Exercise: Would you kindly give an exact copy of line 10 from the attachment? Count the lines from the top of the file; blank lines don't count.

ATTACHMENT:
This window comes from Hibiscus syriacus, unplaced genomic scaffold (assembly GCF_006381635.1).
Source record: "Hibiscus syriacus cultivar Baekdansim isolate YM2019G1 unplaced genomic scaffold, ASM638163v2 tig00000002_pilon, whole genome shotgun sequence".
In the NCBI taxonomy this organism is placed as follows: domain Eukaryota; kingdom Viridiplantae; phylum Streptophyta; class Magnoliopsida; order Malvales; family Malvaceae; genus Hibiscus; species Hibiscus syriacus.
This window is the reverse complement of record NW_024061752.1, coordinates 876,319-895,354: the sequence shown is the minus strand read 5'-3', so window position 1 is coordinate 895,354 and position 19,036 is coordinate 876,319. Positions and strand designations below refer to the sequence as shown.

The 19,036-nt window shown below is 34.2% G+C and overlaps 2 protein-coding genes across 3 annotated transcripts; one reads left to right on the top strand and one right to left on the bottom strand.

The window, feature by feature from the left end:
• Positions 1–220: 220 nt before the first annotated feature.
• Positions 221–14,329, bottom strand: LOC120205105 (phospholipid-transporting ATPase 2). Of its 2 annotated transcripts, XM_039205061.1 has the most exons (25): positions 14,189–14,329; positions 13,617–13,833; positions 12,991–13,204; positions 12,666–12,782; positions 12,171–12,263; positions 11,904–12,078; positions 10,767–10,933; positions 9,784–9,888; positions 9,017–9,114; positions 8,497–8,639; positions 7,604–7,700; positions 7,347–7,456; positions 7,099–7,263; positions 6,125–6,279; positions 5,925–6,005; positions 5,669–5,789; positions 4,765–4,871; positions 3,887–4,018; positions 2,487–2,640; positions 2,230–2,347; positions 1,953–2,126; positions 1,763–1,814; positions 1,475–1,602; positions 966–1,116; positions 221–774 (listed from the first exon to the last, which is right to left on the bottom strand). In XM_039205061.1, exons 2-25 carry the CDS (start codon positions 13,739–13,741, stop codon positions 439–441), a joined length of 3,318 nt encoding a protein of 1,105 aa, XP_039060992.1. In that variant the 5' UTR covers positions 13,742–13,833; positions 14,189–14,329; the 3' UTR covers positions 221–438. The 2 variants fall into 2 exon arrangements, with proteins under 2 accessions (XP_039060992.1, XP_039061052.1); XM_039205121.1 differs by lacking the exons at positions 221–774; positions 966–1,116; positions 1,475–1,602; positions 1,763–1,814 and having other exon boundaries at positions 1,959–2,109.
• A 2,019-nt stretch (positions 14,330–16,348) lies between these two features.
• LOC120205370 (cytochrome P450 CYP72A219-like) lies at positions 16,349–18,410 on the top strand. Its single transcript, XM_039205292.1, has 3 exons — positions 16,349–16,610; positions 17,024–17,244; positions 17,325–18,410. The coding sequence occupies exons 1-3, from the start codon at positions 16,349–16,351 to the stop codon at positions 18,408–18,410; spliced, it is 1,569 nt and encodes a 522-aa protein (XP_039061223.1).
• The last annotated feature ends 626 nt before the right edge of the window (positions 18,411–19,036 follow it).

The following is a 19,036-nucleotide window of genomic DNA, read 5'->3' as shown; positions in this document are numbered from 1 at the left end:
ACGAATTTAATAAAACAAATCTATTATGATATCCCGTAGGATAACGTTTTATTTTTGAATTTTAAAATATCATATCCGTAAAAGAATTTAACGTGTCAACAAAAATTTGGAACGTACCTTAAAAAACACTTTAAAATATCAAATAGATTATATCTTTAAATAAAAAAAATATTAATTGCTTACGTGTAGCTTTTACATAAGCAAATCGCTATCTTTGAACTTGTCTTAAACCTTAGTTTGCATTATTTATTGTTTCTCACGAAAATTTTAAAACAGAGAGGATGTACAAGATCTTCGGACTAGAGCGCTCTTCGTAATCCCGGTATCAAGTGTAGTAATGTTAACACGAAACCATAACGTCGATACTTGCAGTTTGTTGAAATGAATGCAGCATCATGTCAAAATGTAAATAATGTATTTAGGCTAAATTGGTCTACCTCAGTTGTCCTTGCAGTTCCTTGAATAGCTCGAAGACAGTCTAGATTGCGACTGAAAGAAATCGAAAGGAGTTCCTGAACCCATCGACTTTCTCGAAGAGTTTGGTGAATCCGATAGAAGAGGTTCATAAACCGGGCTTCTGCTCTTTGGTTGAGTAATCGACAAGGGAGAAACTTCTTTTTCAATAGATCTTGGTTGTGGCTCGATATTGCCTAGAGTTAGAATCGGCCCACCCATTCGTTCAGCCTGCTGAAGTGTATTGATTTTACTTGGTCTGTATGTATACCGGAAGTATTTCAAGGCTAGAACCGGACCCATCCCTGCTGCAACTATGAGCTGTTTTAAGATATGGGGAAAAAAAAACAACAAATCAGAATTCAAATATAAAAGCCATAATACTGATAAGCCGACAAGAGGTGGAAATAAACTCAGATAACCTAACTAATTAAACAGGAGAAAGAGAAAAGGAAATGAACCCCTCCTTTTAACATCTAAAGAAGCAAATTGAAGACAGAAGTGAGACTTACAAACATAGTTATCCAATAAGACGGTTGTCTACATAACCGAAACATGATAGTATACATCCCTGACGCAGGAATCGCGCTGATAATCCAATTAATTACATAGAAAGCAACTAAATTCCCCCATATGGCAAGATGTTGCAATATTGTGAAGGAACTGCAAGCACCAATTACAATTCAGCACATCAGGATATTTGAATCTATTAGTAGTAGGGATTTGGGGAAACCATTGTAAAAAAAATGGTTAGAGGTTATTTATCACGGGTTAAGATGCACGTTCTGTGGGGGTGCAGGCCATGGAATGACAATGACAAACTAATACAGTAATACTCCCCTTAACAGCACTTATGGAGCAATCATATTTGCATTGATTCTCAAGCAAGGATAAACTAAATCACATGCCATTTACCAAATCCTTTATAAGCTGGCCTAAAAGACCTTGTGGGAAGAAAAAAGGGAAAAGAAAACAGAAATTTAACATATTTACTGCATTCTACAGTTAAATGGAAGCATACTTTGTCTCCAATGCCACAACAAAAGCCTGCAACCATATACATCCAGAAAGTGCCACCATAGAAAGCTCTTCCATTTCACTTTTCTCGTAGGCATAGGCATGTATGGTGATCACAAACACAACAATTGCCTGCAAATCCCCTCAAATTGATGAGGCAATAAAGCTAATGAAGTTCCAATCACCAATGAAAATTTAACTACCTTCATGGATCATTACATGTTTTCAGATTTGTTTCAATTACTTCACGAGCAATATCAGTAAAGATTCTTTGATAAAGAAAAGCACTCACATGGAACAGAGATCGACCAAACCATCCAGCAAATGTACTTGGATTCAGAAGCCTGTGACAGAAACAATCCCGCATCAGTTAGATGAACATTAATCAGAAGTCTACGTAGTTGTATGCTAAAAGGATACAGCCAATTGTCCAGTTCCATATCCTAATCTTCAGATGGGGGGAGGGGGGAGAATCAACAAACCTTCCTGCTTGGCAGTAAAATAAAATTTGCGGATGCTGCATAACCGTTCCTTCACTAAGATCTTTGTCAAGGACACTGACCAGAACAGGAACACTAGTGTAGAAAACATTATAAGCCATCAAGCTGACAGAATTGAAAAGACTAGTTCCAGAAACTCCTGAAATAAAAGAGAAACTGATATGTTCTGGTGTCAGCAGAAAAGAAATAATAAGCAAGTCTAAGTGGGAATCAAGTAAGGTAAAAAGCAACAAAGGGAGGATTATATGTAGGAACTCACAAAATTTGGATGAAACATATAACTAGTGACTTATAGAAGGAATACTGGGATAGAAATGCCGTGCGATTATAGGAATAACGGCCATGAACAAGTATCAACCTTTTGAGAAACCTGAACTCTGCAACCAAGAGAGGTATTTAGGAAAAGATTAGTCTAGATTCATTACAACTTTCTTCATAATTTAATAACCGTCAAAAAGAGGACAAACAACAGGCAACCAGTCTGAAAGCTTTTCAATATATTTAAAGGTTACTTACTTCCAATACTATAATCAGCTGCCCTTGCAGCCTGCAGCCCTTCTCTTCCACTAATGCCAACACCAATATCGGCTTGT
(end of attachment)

• LOC120205370 (cytochrome P450 CYP72A219-like) lies at positions 16,349–18,410 on the top strand. Its single transcript, XM_039205292.1, has 3 exons — positions 16,349–16,610; positions 17,024–17,244; positions 17,325–18,410. The coding sequence occupies exons 1-3, from the start codon at positions 16,349–16,351 to the stop codon at positions 18,408–18,410; spliced, it is 1,569 nt and encodes a 522-aa protein (XP_039061223.1).